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Elder Anarchy




by Jerry Murley

My family has a concern that a recent pattern of drought and local development will lower the water table for longer and longer periods of time. In the few months since August 2008, our only two wells temporarily went dry for the first time in 28 years.

When I take my daily morning walks, I am apprehensive about the ill-behaved, big white Great Pyrenees that occasionally jumps the fence at the curve in the road and barks as he lowers his head behind me and nips at my heels.

In recent years, in particular, I have come to dread incompetent government and the accompanying decline in public services, eroding infrastructure, and mob-like phoney patriotism.

There's a joke in my family that happiness has its roots in low expectations. What makes that funny is that we have very high ethical expectations. But we don't expect perfection and we know that things are going to happen that we never anticipated. Strange thing about that is that the unexpected things that seem so dreadful at first end up having some very good effects. (I never could quite wrap my head around the election results of 2000, but now it all seems part of a grand seamless plan for good.)

From my arm chair, I do not fear Muslims. I suppose I have read too much history, studied too long and too sincerely at my Baptist church throughout childhood, and have watched too many good, good-hearted contemporary Iranian movies.

I do, however, fear fear mongers, especially those who might in any way influence my life or the life of those I love. In the 1990s and at the beginning of this century, those poor radical nihilists in Islamic states must have forgotten about what it is like to fall under the wrath of righteously indignant Christians who are way too heavily armed and have too much extra time on their hands. Muslims have more to fear from the results of Islamic terrorism than Christians have to fear from Muslims.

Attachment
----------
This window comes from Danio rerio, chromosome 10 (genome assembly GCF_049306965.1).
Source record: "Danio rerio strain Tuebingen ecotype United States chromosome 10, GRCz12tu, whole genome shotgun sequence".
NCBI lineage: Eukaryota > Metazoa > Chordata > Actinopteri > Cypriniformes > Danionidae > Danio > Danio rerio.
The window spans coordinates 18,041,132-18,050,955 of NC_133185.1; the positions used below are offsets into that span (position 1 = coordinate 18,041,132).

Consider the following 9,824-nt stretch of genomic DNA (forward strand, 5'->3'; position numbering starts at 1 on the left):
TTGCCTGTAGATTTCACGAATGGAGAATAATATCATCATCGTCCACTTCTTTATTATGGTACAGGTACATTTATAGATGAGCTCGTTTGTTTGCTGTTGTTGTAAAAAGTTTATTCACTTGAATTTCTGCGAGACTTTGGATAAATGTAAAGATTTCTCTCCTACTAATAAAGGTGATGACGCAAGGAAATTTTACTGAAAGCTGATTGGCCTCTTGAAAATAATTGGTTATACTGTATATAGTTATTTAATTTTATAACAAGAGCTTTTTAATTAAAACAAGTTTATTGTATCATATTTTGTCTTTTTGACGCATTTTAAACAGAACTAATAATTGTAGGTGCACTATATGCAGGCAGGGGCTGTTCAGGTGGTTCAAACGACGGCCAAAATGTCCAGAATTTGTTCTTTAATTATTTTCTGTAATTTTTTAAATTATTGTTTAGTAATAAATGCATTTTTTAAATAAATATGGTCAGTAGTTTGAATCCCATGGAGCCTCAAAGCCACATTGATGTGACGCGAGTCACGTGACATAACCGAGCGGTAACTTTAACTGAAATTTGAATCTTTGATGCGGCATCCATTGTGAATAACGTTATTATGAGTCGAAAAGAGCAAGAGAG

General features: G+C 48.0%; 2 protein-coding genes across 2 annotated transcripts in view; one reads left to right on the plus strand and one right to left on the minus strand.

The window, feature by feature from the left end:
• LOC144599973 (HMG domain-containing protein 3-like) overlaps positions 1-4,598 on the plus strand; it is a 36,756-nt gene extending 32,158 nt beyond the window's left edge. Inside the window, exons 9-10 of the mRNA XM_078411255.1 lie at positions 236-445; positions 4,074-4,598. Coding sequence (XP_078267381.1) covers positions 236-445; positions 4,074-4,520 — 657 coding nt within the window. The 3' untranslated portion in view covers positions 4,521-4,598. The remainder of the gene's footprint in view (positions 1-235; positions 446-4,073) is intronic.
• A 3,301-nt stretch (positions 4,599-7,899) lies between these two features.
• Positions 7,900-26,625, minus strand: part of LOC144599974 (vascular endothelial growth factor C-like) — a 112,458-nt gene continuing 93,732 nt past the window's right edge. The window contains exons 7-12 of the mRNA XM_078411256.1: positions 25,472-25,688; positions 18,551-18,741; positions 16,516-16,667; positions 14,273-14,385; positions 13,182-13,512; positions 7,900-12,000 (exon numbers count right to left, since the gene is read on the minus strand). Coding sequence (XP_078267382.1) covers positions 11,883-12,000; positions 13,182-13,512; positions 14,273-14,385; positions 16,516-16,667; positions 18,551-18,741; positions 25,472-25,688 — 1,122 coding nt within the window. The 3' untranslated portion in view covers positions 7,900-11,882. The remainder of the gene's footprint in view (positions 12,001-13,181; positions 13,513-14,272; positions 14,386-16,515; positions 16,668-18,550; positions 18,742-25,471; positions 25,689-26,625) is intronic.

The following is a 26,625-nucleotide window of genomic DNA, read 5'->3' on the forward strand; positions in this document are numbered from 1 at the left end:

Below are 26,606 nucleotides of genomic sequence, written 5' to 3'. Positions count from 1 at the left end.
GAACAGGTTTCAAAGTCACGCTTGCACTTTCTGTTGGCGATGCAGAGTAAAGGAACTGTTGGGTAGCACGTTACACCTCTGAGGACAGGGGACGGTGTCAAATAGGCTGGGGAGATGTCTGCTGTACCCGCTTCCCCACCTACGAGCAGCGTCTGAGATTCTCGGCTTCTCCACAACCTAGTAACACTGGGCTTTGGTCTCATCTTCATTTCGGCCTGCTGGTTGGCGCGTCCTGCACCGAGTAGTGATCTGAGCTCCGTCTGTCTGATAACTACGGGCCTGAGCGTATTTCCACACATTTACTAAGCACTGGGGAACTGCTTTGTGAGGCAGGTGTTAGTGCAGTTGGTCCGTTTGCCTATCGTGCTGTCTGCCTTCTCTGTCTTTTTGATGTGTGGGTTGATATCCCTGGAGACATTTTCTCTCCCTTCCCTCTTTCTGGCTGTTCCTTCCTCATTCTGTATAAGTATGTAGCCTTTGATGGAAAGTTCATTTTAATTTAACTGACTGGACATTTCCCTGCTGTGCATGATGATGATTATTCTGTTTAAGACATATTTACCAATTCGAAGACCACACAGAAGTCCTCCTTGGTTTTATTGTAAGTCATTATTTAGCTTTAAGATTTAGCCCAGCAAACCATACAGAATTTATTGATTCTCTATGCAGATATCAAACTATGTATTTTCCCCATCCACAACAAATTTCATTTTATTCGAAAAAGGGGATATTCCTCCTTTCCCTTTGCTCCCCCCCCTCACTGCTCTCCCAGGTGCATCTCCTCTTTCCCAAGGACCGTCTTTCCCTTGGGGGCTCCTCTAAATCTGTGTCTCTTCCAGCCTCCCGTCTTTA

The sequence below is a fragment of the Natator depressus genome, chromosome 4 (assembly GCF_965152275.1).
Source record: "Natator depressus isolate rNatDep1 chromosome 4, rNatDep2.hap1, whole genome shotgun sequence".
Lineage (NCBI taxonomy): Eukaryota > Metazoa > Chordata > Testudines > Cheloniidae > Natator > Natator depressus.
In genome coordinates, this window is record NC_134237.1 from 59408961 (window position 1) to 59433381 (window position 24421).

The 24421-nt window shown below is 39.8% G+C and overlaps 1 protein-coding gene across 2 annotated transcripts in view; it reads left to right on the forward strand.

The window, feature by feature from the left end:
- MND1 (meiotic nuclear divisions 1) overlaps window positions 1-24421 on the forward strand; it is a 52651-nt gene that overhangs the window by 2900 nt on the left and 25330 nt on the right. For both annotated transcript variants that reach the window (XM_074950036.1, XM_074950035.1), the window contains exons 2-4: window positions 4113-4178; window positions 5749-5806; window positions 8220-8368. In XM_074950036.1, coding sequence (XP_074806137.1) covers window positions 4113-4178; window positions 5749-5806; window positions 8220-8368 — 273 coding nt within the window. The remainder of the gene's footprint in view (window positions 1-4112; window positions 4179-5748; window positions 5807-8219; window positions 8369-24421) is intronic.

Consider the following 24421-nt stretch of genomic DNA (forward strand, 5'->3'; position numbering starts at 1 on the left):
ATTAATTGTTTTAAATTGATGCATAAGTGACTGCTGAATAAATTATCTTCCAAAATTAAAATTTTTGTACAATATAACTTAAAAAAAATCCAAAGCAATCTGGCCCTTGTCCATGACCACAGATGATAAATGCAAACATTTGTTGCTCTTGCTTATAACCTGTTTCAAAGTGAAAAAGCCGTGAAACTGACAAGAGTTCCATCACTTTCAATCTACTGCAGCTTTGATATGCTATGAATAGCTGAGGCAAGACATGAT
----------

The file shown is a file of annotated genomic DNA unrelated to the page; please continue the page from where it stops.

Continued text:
As for fearing God: God has put into place a sleek self-governing system. When out of vice, pride, or prolonged lack of awareness, one pushes the pendulum too far, it has a way of swinging right back and whacking one in the head. (However, I do concede that there are times the pendulum that someone else shoved too hard ends up hitting an innocent bystander on its way to and fro.)

I really don't remember Christ talking much about wrath and whipping up on people. He did have that day knocking heads among the money changers. But as far as I can see, Christians long ago joined in the manipulation of the money tills of the world. (If you don't believe that, read a newspaper.)

We do have things and beings to beware of. We do need to gird ourselves and keep alert. However, our armour should be flexible and appropriate and serve our practical needs and our ethical standards.

We don't want to end up like those glorious elite knights in battle in the late Middle Ages who got mired in the mud while commoners cut them to pieces. And I remind you that those commoners were motivated by collective cultural control and material survival – which in the movies translates into idealistic nationalism and individual freedom. We should be very afraid of those commoners and their ilk. And remember, they were Christians fighting Christians.

Let's enjoy freedom from phoney fear. But let's watch out for zealotry whatever its source.

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